Archive for the ‘Dove’ Category

White-winged Dove Atop Patio Fountain   Leave a comment

White-winged Dove Atop Patio Fountain Looking Down At Water — Image by kenne

“Be wise as a serpent and wary as a dove!”

— Mark Twain

White-winged Doves At Feeder   3 comments

Whitewinged Doves At Feeder — Image by kenne

The white-winged doves have figured out how to land on this feeder and proceed to ‘pig-out,’ making it difficult for smaller birds to feed. Fortunately, this is not the case with the more awkward mourning doves; they end up getting any spillage on the ground.

— kenne

Mourning Doves   2 comments

Mourning Doves On European Fan Palms — Images by kenne

A graceful, slender-tailed, small-headed dove that’s common across the continent.
Mourning Doves perch on telephone wires and forage for seeds on the ground;
their flight is fast and bullet straight. Their soft, drawn-out calls sound like laments.
When taking off, their wings make a sharp whistling or whinnying. Mourning Doves are
the most frequently hunted species in North America. — Source: All About Birds

Mourning Doves In The Morning Sunlight   1 comment

Mourning Doves-72Mourning Doves In The Morning Sunlight (Sabino Canyon Recreational Area) — Image by kenne

“For most of us, there is only the unattended
Moment, the moment in and out of time,
The distraction fit, lost in a shaft of sunlight,
The wild thyme unseen, or the winter lightning
Or the waterfall, or music heard so deeply
That it is not heard at all, but you are the music
While the music lasts.”

— from Four Quartets, by T. S. Eliot

Mourning Dove — II   Leave a comment

Dove-2-Edit-2-72Mourning Dove — Image by kenne

On May 31st, I posted “Mourning Dove.” She was sitting on two eggs. She now has two chicks, which in this picture, she is sitting on, so you can’t see them. Maybe in a later image. So far no creators have found her next in the courtyard planter.

— kenne

Doves Bathing In Patio Water Fountain   Leave a comment

Mourning Doves Bathing In Patio Water Fountain (October 16, 2016) — Images by kenne

Mourning doves bathing
Children of stone pour water
For more than drinking.

— kenne

White-winged Dove After The Rain   2 comments

White-winged Dove after the rain — Images by kenne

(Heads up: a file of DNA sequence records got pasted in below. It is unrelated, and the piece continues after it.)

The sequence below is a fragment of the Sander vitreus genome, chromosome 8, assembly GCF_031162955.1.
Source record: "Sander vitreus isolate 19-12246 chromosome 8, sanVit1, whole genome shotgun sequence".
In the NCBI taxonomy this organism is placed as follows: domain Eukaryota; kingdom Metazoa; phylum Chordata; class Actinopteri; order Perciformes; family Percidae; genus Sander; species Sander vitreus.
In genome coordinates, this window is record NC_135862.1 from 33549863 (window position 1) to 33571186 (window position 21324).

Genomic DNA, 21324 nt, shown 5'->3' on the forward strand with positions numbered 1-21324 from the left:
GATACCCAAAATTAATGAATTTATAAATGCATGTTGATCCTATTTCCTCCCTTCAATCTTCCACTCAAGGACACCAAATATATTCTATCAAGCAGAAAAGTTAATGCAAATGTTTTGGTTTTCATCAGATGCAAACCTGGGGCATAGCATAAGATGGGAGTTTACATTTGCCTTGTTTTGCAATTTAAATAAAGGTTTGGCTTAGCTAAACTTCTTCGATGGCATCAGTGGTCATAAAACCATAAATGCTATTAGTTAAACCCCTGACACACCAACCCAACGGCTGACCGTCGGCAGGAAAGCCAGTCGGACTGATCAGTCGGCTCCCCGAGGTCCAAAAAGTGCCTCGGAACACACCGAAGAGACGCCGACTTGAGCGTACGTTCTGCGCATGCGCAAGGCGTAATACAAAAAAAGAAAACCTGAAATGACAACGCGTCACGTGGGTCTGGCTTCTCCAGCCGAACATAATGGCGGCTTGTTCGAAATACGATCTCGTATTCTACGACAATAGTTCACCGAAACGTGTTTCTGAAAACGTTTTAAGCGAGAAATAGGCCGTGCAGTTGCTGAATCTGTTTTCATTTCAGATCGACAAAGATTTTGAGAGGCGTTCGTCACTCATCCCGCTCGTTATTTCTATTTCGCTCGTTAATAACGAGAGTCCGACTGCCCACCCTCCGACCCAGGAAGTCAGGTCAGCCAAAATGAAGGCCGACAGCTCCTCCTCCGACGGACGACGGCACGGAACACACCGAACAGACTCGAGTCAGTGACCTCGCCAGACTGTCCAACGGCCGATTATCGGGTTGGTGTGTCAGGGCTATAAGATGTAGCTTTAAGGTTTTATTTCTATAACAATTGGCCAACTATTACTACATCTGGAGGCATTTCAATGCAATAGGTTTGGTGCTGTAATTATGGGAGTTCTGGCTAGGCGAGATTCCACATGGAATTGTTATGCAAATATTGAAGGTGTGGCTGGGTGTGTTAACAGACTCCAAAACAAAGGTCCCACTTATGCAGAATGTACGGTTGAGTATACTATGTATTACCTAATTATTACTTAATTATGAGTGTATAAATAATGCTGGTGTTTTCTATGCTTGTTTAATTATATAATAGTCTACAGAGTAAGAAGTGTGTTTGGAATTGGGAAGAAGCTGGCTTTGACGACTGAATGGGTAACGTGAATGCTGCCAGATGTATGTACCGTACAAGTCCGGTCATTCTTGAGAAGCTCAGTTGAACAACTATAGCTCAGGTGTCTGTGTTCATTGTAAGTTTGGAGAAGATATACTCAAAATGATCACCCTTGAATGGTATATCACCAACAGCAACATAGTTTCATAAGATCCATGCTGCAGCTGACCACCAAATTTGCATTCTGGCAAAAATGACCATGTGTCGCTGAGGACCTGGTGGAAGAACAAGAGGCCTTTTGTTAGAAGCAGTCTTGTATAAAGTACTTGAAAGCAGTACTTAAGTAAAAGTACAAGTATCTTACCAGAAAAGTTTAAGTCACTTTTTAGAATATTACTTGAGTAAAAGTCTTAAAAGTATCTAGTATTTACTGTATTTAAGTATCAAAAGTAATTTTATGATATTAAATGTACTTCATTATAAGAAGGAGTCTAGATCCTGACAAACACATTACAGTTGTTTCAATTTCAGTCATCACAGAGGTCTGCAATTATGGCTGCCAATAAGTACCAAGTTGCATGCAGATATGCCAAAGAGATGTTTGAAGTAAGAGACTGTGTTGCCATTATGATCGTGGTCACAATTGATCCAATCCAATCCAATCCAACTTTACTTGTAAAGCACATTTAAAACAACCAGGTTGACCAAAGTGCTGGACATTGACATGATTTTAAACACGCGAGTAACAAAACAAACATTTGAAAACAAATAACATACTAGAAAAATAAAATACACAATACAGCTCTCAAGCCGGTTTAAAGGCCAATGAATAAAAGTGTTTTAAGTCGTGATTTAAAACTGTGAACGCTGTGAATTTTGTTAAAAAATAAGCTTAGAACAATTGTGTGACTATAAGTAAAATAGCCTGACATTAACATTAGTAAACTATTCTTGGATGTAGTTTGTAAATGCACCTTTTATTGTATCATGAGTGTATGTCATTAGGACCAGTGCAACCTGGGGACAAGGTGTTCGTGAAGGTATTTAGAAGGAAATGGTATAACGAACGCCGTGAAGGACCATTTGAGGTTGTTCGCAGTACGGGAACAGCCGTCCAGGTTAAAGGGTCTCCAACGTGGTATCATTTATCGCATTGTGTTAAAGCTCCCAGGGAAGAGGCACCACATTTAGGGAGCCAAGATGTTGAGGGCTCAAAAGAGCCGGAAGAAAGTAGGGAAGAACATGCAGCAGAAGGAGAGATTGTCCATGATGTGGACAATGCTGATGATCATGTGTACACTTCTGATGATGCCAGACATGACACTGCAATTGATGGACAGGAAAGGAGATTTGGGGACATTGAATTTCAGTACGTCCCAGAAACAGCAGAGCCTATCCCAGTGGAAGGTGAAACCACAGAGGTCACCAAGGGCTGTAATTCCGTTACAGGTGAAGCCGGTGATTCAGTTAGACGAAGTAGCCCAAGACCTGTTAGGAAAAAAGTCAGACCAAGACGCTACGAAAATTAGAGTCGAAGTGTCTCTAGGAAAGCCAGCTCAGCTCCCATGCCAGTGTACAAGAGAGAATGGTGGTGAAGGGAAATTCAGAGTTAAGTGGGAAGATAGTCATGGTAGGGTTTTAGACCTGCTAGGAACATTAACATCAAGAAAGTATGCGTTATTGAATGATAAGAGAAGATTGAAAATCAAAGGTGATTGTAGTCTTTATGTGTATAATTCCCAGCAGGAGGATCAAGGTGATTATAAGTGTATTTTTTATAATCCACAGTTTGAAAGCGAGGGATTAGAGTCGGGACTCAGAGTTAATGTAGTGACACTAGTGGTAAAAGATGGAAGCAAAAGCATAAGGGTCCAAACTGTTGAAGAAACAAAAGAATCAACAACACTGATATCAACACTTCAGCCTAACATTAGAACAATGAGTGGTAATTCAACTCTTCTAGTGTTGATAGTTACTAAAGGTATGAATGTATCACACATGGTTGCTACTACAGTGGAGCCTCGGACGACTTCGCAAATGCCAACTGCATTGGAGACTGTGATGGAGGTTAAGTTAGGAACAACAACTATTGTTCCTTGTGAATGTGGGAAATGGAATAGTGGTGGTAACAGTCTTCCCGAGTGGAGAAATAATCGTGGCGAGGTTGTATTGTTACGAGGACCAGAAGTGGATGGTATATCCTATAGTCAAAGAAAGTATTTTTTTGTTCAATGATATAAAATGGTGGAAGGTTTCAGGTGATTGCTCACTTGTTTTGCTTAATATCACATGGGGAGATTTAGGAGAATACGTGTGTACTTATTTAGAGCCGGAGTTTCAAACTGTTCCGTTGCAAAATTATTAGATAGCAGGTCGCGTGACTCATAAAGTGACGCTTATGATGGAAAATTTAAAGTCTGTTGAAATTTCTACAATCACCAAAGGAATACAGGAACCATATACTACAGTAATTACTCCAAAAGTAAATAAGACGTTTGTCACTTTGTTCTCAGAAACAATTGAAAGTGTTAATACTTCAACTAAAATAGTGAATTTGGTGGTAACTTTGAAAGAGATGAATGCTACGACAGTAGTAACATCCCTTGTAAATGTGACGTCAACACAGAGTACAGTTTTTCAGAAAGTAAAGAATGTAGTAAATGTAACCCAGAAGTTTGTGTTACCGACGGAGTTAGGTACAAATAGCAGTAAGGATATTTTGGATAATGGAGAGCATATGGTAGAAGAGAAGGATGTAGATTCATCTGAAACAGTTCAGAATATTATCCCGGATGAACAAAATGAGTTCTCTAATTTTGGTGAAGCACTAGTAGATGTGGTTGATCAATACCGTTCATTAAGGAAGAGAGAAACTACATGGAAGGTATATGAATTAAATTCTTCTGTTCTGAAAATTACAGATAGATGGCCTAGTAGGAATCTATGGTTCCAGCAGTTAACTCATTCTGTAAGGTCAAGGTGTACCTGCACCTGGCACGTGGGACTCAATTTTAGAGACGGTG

Outside, I watched her

moving in a nearby tree

after rains ended.

— kenne

Decorated Dove   1 comment

White-winged Dove (1 of 1) art blogDecorated Dove — Computer Painting by kenne

Decorated dove

Prancing around the fountain —

Love is in the air.

— kenne

Collared Dove In Southern Arizona   2 comments

Collared Dove (1 of 1)-3 blogCollared Dove — Images by kenne

The collared dove is one of the largest doves and a relative newcomer to Arizona, therefore it is considered an invasive species. In the 1970’s a shipment of Eurasian collared doves was sent to an exotic bird dealer in the Bahamas in place of an order of Ringed Neck Turtle Doves (also known as the Barbary Dove). They were then accidentally released and quickly made their way to Florida by the mid 1980’s. They grew in numbers, and then began making their way westward. 

Annual bird counts conducted by the Audubon Society place the first recorded sightings in Arizona at 2001. Since that time, their numbers have been steadily increasing and can be found in all areas of the state.

— kenne

Collared Dove (1 of 1)-4 blog

A Lonesome Dove   1 comment

A Lonesome Dove — Image by kenne

Each spring a pair of
white-winged doves
return to our patio area
and each year I welcome
the morning cooing calls,
sometimes on the front
courtyard wall as I leave
to go hiking or a morning run.

Later in the day,
always near sunset,
I see them at the patio fountain
for an end of day watering —
they may not know it
but we have become close friends
over the five years
we have called Tucson our home.

The other day as I returned from
an early morning run
I noticed a dove
on the street circle grassy area
face down
tail feather pointed up,
almost instinctively
I began to look around —

there on the courtyard wall
was a lone dove
looking toward the circle.
Later that morning I saw him
in a mesquite tree near the circle —
and for days now I see
him as if without looking.
Slowly I have accepted

that my friend
has lost a friend.
Now only one dove
visits the fountain at sunset.
I have begun to noticed
morning cooing again,
maybe, just maybe my friend
will find a new friend.

— kenne

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